Why Cats Want To -- And Need To Scratch

Why Cats Want To -- And Need To Scratch

Why Cats Want To -- And Need To Scratch

You probably don't agree with your cat's ideas for remodeling your living room. However, your cat doesn't claw the couch because they're a bad kitty. While it may not seem like an essential cat accessory at first, you will soon understand why a high-quality cat scratching post can help reduce many of the headaches of cat ownership.

Why Do Cats Scratch?

“Cats scratch for a variety of reasons. It relieves anxiety; it’s a form of exercise; it hones their nails; it strengthens and stretches their muscles; it marks territory,” says Jennifer Conrad, DVM and founder and director of the Paw Project, the world’s largest nonprofit dedicated solely to ending the practice of declawing. Scratching is a vital part of a feline’s everyday life, and one important function is to send signals to other animals. In your home, “Cats scratch furniture because they are marking territory in places where you sit,” explains Dr. Conrad. Cats have scent glands in their paws, and scratching deposits the cat's scent onto an object and leaves a territorial message for other cats. This cat behavior is useful in the wild because it provides both a visual and scent-based way to mark their territory.

How Scratching Helps Your Cat

While it may seem like a frustrating habit, scratching is actually great for your cat’s health! It actively reduces stress by letting them “blow off steam,” promotes exercise, and keeps their claws in shape. Cats scratch to stretch their claws, feet, and bodies, which releases "feel-good" hormones that help keep them healthy and happy.

For kittens especially, scratching provides vigorous activity while allowing them to attach to something early on in the home- something that isn’t your furniture!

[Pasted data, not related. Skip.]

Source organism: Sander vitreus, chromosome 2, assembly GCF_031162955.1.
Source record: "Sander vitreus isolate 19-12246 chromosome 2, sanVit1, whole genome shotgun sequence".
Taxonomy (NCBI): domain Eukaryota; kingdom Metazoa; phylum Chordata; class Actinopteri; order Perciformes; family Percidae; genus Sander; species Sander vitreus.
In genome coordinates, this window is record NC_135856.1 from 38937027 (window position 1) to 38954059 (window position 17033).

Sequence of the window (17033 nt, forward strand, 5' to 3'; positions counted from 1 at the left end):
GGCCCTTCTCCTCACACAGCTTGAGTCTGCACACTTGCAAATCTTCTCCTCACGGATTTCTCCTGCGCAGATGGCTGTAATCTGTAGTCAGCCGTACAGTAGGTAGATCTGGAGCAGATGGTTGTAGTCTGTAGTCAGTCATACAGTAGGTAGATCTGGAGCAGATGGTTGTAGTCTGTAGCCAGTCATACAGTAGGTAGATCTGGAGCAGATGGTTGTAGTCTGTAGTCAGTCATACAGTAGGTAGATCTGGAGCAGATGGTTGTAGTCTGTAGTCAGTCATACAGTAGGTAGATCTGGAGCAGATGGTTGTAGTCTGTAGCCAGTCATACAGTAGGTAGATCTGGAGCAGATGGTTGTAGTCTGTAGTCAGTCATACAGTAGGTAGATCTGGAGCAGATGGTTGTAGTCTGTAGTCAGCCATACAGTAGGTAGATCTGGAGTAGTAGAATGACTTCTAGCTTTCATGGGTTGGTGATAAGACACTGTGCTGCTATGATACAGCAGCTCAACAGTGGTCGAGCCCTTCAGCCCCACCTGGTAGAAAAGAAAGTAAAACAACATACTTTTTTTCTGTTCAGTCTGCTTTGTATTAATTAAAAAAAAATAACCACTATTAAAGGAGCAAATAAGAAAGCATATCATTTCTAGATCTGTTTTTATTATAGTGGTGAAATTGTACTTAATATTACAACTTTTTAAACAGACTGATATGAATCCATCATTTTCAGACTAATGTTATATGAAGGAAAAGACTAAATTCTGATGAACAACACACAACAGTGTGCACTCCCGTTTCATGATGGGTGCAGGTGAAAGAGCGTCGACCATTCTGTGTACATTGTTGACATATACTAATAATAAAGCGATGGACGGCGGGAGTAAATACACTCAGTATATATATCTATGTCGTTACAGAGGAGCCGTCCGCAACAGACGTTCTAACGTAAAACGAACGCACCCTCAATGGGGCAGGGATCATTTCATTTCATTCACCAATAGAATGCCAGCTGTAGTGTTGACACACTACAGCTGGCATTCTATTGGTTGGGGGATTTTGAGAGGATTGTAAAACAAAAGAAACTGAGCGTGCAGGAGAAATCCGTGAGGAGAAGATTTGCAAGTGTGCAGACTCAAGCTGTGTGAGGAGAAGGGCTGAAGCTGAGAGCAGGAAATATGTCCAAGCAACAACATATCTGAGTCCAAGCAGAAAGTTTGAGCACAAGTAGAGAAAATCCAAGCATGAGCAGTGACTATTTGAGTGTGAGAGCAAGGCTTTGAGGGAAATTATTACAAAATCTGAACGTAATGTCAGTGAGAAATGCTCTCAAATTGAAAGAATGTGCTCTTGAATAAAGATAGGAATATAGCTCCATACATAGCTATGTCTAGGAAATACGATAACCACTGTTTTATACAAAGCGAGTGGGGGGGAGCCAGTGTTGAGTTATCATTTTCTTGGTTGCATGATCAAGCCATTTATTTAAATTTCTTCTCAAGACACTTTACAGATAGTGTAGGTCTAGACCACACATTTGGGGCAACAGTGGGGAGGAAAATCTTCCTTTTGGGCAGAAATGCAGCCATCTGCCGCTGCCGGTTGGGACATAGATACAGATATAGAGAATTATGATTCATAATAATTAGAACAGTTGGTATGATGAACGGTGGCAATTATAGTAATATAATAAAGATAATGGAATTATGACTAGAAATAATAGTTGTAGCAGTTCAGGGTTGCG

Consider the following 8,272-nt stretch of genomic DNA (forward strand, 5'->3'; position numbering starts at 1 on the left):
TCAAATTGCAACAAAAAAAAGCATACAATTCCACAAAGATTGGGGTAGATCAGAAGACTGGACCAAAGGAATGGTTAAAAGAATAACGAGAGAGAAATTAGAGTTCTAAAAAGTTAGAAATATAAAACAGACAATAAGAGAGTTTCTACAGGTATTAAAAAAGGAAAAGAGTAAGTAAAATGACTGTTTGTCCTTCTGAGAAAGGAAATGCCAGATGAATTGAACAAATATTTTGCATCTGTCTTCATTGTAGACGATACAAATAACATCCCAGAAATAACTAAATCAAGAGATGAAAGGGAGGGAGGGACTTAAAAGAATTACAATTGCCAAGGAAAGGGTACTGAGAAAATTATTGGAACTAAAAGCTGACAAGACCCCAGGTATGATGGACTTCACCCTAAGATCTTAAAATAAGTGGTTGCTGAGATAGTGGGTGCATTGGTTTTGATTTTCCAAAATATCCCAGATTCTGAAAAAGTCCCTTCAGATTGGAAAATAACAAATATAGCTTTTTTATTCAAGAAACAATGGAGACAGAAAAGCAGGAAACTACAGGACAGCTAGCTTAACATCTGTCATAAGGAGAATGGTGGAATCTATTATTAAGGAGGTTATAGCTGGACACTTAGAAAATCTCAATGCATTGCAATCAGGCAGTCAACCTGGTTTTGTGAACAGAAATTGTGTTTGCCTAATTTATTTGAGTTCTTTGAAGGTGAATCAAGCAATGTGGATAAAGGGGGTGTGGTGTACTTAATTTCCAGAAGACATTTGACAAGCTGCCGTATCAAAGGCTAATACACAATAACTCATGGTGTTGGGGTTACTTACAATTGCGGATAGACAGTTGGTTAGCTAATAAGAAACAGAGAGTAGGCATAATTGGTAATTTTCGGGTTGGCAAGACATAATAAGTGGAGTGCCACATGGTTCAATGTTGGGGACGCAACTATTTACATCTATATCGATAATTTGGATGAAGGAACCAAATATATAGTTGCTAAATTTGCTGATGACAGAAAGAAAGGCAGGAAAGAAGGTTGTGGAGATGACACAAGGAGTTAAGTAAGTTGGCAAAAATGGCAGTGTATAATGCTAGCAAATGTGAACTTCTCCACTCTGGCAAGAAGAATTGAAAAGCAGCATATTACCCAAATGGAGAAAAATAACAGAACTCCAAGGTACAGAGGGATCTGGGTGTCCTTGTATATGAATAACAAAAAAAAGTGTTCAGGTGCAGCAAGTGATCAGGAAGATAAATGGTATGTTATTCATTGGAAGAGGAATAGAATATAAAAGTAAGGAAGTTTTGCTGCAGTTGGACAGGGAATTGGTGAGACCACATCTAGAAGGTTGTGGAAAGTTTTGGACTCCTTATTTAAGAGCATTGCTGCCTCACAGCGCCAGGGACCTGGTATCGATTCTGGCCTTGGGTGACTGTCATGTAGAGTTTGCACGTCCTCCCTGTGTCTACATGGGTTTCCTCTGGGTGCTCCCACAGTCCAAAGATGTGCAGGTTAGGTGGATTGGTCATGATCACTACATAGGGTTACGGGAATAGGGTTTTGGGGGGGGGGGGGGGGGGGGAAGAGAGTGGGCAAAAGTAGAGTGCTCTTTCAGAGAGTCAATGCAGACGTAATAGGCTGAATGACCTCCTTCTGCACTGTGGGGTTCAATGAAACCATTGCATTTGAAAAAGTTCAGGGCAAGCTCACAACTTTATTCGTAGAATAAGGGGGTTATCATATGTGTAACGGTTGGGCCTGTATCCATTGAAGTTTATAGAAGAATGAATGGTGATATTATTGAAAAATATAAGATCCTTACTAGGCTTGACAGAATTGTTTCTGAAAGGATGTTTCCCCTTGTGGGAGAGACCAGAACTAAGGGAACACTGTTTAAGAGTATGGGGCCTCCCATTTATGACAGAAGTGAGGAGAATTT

How Cat Scratching Helps Your Home

As most cat owners know, cats love to scratch even if they don’t have a post to do it on. This means that they’ll find something else to claw, often your beloved furniture. Bringing a post into the equation can help divert this scratching. Don’t assume, however, that simply setting up a cat scratching post will keep your cat from scratching your furniture. You have to lure them to scratch the post instead. Sprinkling organic catnip on it, or placing a fun toy at the top could help correct this cat behavior problem.

What’s The Solution?

Fortunately, there are ways that your cat's need to scratch can be satisfied without sacrificing your household items. A great way to do this is by providing high-quality scratching posts, so we’ve put together a list of the best we’ve seen. We’re confident that whichever you choose will last for years and years to come! With some attention to the perfect scratching spot for your feline friend, and some extra understanding and patience, your cat will learn to leave your furniture alone.

 

 

CatScratching Board


The Catswall CatScratching Board is made of pinewood — just the right hardness, and is durable and environmental friendly. The slanted design offers an irresistible scratching surface as well as a comfy place to perch. We’ve seen photos of this product after 6 YEARS of use in a shelter, and it was still in great condition despite clearly being loved by many!


Arched Scratching Post

The Arched Scratching post features 4 jute-wrapped posts on a sturdy base, with a hanging rattan ball in the middle. Cats are naturally attracted to the feel of tightly-wrapped rope, and won't be able to resist climbing the posts and attacking the bouncing ball!
Talk about replacement posts

It seems that cats are not so different from us after all! Many people enjoy yoga and stretching. We all leave notes for friends and even ourselves as reminders of important things. It only takes a little extra thought to decode your cat and when you do, it is like seeing a whole new world-through a cat’s eyes!

CatScraper Tower

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